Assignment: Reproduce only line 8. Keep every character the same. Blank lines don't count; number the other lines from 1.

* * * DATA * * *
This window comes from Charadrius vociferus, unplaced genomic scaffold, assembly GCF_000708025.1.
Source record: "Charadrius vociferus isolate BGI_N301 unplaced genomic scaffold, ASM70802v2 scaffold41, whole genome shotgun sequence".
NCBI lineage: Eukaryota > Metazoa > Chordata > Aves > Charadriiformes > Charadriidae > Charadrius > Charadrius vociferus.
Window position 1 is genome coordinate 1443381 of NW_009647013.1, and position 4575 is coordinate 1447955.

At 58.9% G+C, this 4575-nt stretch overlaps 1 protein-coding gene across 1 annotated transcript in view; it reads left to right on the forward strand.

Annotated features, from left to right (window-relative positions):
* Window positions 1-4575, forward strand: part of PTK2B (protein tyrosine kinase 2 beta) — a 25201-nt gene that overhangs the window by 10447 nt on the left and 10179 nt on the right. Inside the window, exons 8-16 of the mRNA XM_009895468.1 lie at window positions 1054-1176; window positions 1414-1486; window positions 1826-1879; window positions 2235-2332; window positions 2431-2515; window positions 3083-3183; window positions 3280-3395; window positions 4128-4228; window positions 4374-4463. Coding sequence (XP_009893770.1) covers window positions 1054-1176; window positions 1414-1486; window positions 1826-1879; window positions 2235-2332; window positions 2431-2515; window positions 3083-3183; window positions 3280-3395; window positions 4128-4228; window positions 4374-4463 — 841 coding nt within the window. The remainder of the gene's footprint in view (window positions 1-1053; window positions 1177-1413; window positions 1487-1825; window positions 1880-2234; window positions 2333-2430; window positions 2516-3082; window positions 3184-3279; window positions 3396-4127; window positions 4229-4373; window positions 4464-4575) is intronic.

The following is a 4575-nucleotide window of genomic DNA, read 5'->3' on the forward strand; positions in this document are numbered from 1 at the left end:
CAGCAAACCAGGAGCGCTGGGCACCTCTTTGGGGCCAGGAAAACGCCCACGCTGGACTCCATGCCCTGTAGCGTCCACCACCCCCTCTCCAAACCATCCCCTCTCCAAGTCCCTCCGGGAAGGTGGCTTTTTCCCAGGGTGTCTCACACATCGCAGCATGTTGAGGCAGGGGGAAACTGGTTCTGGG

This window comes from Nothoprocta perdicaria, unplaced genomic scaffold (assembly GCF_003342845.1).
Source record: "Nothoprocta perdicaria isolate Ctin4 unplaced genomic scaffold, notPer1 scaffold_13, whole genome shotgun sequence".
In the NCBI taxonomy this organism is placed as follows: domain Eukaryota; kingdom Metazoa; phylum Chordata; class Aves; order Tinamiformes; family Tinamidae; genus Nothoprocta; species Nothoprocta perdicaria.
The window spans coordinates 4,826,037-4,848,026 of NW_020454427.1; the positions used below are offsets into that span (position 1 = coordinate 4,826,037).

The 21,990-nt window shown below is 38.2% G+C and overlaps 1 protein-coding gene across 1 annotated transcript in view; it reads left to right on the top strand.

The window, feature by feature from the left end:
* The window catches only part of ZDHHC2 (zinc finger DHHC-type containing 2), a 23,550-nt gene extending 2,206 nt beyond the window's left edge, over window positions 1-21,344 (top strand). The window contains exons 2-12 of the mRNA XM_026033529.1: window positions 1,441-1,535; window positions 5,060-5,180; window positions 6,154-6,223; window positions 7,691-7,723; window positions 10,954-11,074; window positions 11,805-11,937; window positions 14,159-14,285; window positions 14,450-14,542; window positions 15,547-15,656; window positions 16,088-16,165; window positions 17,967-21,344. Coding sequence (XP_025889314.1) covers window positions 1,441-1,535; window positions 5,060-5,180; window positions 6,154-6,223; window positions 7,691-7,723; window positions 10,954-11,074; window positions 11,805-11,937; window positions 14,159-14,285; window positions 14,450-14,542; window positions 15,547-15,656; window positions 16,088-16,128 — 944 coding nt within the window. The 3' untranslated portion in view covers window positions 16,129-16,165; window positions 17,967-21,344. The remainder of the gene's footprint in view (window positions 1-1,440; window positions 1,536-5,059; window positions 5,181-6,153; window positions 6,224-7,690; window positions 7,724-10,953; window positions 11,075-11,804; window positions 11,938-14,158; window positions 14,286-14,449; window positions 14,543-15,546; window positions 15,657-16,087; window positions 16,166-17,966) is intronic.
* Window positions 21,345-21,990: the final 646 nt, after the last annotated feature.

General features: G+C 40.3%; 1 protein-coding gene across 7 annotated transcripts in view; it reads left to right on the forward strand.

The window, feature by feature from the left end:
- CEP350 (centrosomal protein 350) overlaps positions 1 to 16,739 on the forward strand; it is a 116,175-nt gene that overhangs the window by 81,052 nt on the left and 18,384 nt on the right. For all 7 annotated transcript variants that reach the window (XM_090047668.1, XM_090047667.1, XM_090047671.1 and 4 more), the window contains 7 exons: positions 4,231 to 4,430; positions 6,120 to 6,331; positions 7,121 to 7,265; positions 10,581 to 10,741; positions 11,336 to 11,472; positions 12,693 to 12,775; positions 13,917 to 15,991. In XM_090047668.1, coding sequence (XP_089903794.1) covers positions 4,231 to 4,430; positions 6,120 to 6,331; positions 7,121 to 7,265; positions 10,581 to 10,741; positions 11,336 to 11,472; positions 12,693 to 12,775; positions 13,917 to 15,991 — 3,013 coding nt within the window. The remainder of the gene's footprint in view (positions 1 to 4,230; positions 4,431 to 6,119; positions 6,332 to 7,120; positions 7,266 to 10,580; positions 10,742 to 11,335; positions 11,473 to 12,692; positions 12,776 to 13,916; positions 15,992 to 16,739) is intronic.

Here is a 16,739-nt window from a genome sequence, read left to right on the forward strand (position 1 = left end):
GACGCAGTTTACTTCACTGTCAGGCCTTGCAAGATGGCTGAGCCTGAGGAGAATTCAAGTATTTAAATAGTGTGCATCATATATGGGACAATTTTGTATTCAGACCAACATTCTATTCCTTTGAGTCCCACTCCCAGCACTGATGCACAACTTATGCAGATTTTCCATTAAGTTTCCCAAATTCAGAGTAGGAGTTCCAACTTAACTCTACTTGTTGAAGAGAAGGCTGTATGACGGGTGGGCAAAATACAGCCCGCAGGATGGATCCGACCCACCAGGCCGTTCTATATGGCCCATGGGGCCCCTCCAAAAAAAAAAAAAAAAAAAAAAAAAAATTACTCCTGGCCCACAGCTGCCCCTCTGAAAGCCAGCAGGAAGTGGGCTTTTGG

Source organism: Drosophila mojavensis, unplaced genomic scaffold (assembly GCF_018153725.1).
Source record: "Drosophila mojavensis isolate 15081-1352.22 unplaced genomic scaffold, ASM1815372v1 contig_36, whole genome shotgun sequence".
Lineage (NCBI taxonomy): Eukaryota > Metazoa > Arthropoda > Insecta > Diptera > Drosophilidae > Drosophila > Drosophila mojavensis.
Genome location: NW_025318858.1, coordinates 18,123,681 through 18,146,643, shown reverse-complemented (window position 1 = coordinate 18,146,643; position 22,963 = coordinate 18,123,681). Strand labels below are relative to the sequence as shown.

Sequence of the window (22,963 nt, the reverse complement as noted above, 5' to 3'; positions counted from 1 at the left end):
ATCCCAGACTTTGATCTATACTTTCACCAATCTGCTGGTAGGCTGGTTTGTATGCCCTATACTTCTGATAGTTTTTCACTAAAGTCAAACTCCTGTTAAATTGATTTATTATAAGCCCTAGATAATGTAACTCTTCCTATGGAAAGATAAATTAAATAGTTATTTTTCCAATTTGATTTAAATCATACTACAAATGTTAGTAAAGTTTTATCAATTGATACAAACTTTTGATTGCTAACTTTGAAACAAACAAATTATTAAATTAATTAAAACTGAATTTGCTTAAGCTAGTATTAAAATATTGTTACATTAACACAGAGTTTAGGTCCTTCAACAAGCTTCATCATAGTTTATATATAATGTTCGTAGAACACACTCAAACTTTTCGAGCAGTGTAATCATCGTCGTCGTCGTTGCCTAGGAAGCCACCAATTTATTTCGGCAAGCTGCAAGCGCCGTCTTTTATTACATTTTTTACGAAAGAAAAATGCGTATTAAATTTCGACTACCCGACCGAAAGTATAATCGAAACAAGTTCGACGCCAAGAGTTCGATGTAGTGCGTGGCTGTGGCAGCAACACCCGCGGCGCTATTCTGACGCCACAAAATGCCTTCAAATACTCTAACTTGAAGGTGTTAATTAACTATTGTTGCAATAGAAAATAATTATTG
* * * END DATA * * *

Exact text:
The following is a 4575-nucleotide window of genomic DNA, read 5'->3' on the forward strand; positions in this document are numbered from 1 at the left end: